Iowa Democrats stunned, confused after Fred Hubbell loses, but others make big gains
Fred Hubbell speaks after losing the Governor's race to incumbent Kim Reynolds. Des Moines Register
Rosalie Gallagher held her face in the palms of her hands as she struggled to articulate her shock early Wednesday morning.
"It is so unbelievable," she said shortly after Democrat Fred Hubbell offered his concession speech in Des Moines.
Gallagher, an interior designer in Des Moines, couldn't believe that voters chose Republican Gov. Kim Reynolds over Hubbell for Iowa governor.
Gallagher, who said she lived around the corner from Hubbell for 30 years, called the retired businessman "the most qualified person in the world" to lead the state.
"Nobody is smarter, cares more about people, education or mental health," she said. "How could we, as a state, not endorse him, who has so much to offer?"
► Election 2018 Maps:Results for Iowa governor, U.S. House, state Senate, state House
To her and other Iowa Democrats, Tuesday night's defeat was reminiscent of 2016, when Donald Trump's presidential win over Hillary Clinton shocked pollsters and pundits.
"I don't get it," she said. "I do not understand where people's hearts are today. I just cannot hardly talk."
► Election Day 2018: GOP election night party erupts as first elected female governor is introduced
Disappointment was widespread among the hundreds of supporters who filed into the Embassy Suites in Des Moines' East Village neighborhood Tuesday evening to cheer on the Democratic nominee for governor. But with the entire statewide Democratic ticket gathered together, the mood in the ballroom shifted dramatically throughout the evening.
The Democrats were happy much of the night, particularly as national media outlets announced that the party had won over control of the U.S. House of Representatives.
Iowa Democrats flipped two Congressional seats: Abby Finkenauer and Cindy Axne both won their races, becoming the first women to represent the Hawkeye State in the U.S. House of Representatives. Attorney General Tom Miller easily won re-election to a 10th term, and Rob Sand defeated incumbent Mary Mosiman for state auditor.
► Election Day 2018:Cindy Axne's victory lessens sting of Trump election
Yet even with those gains, the party failed to win the state's highest office, failed to flip either the Republican-held Iowa House and Senate, and lost other statewide races for Secretary of State and Secretary of Agriculture.
At the end of the night, Hubbell campaign staffers wiped away tears, and his running mate, state Sen. Rita Hart, hugged well-wishers who stuck around after much of the crowd had left. But just a few feet away, other Democrats cheered for Axne and posed for congratulatory photos.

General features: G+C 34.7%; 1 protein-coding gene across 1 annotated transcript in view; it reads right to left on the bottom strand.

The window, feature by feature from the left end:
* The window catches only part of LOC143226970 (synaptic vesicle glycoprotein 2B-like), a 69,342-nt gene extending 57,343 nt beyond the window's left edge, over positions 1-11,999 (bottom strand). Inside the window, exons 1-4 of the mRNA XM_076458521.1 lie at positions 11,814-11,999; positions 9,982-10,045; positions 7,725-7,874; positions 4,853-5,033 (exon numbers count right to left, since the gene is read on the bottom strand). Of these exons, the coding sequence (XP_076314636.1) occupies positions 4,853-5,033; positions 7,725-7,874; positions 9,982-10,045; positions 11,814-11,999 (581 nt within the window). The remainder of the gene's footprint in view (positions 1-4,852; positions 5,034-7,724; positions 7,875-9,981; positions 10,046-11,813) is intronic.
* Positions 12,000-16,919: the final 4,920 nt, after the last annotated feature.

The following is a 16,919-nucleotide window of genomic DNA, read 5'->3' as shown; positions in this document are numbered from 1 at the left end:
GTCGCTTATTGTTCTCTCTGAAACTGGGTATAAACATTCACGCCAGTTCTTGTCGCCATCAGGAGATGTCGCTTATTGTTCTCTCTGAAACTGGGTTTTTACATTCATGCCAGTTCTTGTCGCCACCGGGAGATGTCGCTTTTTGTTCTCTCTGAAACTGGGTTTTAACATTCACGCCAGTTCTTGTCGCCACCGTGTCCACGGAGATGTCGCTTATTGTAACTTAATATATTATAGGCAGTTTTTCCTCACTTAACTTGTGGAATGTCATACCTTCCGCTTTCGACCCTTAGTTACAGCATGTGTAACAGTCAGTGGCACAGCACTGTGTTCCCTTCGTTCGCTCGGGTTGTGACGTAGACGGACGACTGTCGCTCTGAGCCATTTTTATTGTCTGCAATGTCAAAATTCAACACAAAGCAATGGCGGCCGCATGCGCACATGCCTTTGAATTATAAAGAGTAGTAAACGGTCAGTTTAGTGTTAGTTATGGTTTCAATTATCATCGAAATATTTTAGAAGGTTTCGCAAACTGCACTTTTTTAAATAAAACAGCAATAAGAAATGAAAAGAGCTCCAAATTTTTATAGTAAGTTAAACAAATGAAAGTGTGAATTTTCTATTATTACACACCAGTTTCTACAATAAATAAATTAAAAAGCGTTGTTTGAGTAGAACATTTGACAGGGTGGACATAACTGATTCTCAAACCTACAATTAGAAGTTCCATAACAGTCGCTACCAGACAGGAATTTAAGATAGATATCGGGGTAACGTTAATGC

"I tell you what, this is a great night to be a Democrat," Axne said in her victory speech.
Axne, who defeated incumbent Republican U.S. Rep. David Young, took the stage shortly after 11 p.m., when dozens of people still queued up behind the venue's two cash bars.
About an hour later, a man shook hands with Miller, the attorney general, as his wife fought back tears.
"I'm just in shock," the man said. "I don't know what happened."
Miller reassured the couple that the Hubbell-Hart campaign had put up a good fight.
"Rita and Fred did everything they could," Miller said.
► More on Election Day 2018:
- Maps: Results for Iowa governor, U.S. House, state Senate, state House
- Republicans retain control of Iowa House and Senate, as well as legislative agenda
- Editorial: Reynolds should work to be the governor of all Iowans
- Basu: Steve King's re-election shows sowing divisions still pays. But it won't always.
- Obradovich: It's all about Trump, luckily for some Iowa Democrats
Review the results from key Iowa races for election 2018 - governor, U.S. House districts and statewide offices. Des Moines Register
Wearing a plastic Axne yard sign like a poncho, 66-year-old Nancy Bobo embodied the competing emotions in the venue.
She volunteered on the Axne campaign and housed a campaign staffer in her home on Des Moines' south side. She was thrilled that Iowa elected two progressive women to Congress, but disillusioned by Hubbell's defeat.
"I hope Fred Hubbell will run again," she said. "I think he can beat her."
Early in the evening, former state Rep. Wayne Ford predicted a drastic change in Iowa's political landscape. But as the mixed results became evident, he couldn't hide his surprise.
"I've never seen anything like this," said Ford, who wore a grass-green tracksuit. "Usually, when there's a sweep, it's a sweep all the way."
Ford, who founded the nonprofit Urban Dreams on Des Moines' north side, has known Hubbell for years. He thought Hubbell worked hard to win over votes in rural Iowa, but believed that that was where the race was ultimately lost.
But Ford said Iowa is often unpredictable. He noted that Iowans helped usher both Trump and Barack Obama into the White House.
"We're still a state that is hard to call," he said. "You can't take anything for granted in Iowa. And you can't be sure about anything."